Options Clearing Corporation Faces SEC Rule Violations

Options Clearing Corporation, Securities and Exchange Commission, SCI, risk management
Options Clearing Corporation, Securities and Exchange Commission, SCI, risk management information

The Options Clearing Corporation (OCC) has agreed to take corrective action and pay $17 million in penalties to settle charges brought by the Securities and Exchange Commission that it failed between October 2019 and May 2021 to follow the SEC-approved stress testing and clearing fund methodology rule.

Options Clearing Corporation rule violations

The SEC’s ruling states that the OCC’s failure to adopt, implement, and enforce written policies and procedures reasonably designed to manage certain operational risks led to its inability to execute and comply with its own regulation. OCC did not update its comprehensive stress testing system and did not give the SEC timely notice of this failure, as required by Regulation SCI, according to the SEC’s ruling.

Certain entities are obligated to address system outages, compliance issues, and intrusions and report them to the Commission in accordance with Regulation SCI. According to the SEC’s decision, OCC also violated its margin methodology, margin policy, stress testing, and clearing fund methodology with regard to certain types of holiday risk and holiday margin.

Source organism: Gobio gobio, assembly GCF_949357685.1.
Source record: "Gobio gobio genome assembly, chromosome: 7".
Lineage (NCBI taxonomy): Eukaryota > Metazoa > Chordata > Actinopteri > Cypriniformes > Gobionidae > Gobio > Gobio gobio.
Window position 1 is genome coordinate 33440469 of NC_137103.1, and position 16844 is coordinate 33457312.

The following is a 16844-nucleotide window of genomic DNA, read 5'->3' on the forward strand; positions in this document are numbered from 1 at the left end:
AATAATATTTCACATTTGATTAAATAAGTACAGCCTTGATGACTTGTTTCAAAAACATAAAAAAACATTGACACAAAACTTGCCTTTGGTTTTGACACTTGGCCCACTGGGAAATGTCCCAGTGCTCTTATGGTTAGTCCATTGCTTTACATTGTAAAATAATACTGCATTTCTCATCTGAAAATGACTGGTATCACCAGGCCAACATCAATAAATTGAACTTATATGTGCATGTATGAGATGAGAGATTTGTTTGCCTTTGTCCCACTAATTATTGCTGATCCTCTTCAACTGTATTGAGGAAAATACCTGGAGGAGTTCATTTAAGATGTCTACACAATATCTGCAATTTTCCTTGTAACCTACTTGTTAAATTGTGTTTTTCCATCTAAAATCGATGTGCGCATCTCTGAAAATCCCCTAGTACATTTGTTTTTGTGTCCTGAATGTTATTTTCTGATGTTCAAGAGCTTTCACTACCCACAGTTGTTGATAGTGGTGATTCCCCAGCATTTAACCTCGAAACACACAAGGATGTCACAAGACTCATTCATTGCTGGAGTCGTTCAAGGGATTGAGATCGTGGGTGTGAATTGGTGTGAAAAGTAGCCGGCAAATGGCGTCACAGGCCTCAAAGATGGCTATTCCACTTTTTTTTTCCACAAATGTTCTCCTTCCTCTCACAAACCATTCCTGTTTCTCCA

Chairman Gary Gensler stated, “In the United States, the OCC is the only registered clearing agency for exchange-listed options contracts.” Compliance with risk management policies and procedures established by the OCC to meet its responsibilities to our financial system has been highlighted by today’s action by the Securities and Exchange Commission.

The SEC’s Director of Enforcement, Gurbir S. Grewal, stated that “OCC plays a critical role in our financial markets and the fact that they violated the very rules designed to protect investors is deeply troubling.” It ensures the stability and efficiency of those markets are, in a word, troubling.” According to the SEC, “the order includes a substantial penalty and imposes important undertakings while recognizing OCC’s steps to correct the situation and a promise to work toward preventing similar incidents in the future.

OCC has taken several corrective actions in addition to paying the $17 million fine, including updating its model validation policies and procedures, improving its approach to risk data governance, modifying elements of its control environment, including processes, procedures, and controls, and providing adequate training on the new policies and procedures.

The SEC has now taken a second step to enforce the law against OCC. The SEC accused the OCC of not having adequate financial risk management, operational requirements, or information systems security, and in a settled action reached in September 2019, the Securities and Exchange Commission required them to take corrective action and pay a $15 million fine.

Kathryn A. Pyszka and Daniel Gregus oversaw the investigation, which Richard G. Stoltz and Charles J. Kerstetter of the SEC’s Chicago Regional Office carried out. The SEC greatly appreciates the CFTC’s involvement.

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